The process of eliminating the presence of this moth was undertaken with the use of Dichlorodiphenyltrichloroethane (DDT) which destroyed and affected other flora and fauna species. They also tried to eradicate the problem by introducing a parasitic fly, which thrived and affected more species but did not affect the moth. This culminated in a new environmental movement as started by Rachel Carson’s Silent Spring. A staggering $764 million were spent on this eradication, but to no avail. This invasion exemplifies that there are huge costs to public health, the economy, ecology and culture.
As it is, climate change already jeopardises how and when our forests grow. We cannot further exacerbate the problem by promoting the growth and regeneration of invasive species. What forest managers can do is take advantage of some of the climatic changes, such as irregular heavy rainfall, to encourage the growth of the national temperate forests. Another is the availability of finances and knowledge that are now available in the international world for afforestation efforts.
According to the Climate Change Guidelines for Forest Managers, Sustainable Forest Management (SFM) is a global initiative and its implementation requires at the national or sub-national level enabling policies, laws and institutions and sound management that is based on strong science and traditional knowledge. It involves seven thematic elements: the extent of forest resources, forest biodiversity, forest health and vitality, the productive functions of forest resources, the protective functions of forest resources, the socio-economic functions of forests and the legal policy and institutional framework.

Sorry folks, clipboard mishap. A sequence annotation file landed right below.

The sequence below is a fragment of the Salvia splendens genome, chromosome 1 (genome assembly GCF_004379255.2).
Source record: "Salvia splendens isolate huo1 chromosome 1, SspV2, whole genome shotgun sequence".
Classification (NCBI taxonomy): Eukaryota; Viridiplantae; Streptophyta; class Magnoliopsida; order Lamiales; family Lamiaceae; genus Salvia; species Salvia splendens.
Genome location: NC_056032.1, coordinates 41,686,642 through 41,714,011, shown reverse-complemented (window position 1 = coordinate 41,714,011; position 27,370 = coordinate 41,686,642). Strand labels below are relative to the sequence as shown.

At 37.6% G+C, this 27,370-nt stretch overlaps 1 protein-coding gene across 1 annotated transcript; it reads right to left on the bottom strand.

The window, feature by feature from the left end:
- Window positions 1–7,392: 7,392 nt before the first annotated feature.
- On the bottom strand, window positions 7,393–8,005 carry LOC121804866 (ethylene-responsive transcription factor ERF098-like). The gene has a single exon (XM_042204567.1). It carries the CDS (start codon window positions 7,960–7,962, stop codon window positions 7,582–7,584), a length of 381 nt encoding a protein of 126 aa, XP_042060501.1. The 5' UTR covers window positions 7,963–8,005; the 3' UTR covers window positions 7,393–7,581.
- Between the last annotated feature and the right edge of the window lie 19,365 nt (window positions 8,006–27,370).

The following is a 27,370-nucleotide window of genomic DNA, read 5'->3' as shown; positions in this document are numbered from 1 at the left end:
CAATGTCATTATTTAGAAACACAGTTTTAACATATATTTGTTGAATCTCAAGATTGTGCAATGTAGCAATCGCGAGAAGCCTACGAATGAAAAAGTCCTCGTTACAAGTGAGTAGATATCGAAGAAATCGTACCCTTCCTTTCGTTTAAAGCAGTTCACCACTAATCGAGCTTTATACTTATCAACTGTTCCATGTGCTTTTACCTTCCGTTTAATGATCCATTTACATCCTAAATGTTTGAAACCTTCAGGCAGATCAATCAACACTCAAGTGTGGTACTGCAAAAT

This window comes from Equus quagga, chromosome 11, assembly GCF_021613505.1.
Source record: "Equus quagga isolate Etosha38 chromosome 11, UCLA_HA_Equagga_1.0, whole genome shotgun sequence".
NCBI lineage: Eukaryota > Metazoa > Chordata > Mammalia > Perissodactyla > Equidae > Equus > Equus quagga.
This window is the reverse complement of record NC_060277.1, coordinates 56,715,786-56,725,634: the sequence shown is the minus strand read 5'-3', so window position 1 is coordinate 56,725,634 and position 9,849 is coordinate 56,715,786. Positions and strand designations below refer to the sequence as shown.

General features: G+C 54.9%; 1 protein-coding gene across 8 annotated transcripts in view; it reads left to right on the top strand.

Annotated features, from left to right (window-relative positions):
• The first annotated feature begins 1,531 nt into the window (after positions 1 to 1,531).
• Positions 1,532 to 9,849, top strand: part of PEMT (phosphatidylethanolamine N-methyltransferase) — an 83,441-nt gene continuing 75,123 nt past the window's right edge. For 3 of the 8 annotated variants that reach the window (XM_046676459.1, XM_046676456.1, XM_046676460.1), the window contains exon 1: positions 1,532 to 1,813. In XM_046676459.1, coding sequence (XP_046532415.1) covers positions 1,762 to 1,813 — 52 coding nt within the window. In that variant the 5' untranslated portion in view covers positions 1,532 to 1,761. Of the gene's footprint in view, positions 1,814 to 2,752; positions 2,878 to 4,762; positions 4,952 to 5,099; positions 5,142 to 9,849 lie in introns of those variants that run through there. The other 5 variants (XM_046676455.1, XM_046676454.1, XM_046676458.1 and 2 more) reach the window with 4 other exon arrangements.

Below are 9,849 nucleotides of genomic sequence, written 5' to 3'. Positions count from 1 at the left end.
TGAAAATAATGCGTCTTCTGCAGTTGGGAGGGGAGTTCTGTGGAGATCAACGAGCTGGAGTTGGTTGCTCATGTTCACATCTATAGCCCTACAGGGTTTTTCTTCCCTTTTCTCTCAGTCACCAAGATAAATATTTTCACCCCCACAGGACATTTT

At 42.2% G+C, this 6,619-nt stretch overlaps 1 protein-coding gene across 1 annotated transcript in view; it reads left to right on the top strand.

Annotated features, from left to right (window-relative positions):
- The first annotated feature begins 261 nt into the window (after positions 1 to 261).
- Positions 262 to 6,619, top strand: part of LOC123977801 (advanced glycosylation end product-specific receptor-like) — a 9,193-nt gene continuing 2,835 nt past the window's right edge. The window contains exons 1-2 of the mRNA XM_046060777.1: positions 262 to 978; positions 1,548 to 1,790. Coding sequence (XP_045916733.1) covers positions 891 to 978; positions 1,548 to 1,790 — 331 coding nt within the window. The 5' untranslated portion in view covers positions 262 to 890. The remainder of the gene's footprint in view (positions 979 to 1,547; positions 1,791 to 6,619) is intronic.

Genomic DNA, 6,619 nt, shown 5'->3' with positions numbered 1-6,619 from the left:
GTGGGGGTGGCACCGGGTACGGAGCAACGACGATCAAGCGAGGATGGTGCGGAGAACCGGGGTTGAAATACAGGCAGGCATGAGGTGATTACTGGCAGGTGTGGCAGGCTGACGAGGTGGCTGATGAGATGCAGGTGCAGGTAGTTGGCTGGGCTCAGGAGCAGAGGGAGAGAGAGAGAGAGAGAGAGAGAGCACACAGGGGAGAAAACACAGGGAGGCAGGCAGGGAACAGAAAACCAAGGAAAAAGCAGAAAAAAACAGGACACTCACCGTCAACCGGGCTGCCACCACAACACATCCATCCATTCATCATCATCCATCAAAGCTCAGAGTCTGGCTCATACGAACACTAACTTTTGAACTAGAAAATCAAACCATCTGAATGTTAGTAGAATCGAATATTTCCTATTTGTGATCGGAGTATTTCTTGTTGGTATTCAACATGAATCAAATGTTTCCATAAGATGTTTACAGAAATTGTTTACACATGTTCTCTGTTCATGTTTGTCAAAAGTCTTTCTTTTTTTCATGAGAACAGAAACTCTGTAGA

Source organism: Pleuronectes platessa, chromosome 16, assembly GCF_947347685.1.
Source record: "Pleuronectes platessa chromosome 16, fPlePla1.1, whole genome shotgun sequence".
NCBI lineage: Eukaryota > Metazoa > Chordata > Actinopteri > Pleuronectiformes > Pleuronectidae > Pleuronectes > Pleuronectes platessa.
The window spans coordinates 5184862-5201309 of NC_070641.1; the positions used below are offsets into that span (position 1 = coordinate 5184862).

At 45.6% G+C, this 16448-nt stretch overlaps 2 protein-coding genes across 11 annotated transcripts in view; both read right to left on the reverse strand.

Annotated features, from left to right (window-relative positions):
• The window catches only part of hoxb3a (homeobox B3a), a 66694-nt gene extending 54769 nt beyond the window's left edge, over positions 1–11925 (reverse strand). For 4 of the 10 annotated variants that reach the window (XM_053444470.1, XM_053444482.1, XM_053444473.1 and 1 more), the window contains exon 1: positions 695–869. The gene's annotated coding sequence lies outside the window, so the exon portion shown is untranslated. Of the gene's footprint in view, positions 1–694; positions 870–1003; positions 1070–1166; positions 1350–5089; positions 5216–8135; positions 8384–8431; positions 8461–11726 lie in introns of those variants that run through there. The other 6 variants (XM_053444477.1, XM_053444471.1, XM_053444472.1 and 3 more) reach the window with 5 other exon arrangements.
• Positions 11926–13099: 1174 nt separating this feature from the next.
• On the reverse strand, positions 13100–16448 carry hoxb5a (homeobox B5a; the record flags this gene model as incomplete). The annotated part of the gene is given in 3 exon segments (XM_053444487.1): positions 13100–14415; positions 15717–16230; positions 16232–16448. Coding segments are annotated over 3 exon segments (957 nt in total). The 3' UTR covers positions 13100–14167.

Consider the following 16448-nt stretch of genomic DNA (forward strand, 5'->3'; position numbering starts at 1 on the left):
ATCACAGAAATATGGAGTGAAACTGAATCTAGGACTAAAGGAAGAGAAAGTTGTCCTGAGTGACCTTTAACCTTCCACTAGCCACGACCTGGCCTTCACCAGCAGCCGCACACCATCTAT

All stakeholders – including the state, district or local authorities, forest managers, forest-dependent communities, forest research organisations, NGOs/civil society organisations, forest extension agencies, academic institutions, forest producers and trade associations – should be involved in adaptive strategies. This will ensure the steady flow of new skills, knowledge and expertise that could steer informed decision-making and strategies.
In addition to caring for the forests of the northern regions, we must begin the conservation and preservation of our littoral and swamp forests, tropical dry deciduous forests and tropical thorn forests. These efforts must be initiated by the respective provincial governments in forests that fall under the relevant jurisdictions.
Plants predate human existence by 100 million years and their biological evolution has been one of the greatest processes in the earth’s history. The distinct and uniquely individual species of plants provide for the specific topography and climate of its region. As it is, out of 400,000 species of plants, 34,000 species are threatened and on the IUCN red list of threatened species. This is due to man’s Anthropocene pursuit to continuously extract from the natural world through unsustainable means.
Azal Zahir has a Master’s degree in Environmental Education from New York University. She is Founder of AbadTak, an environmental education organization in Pakistan. She has considerable experience in education, research, writing and management.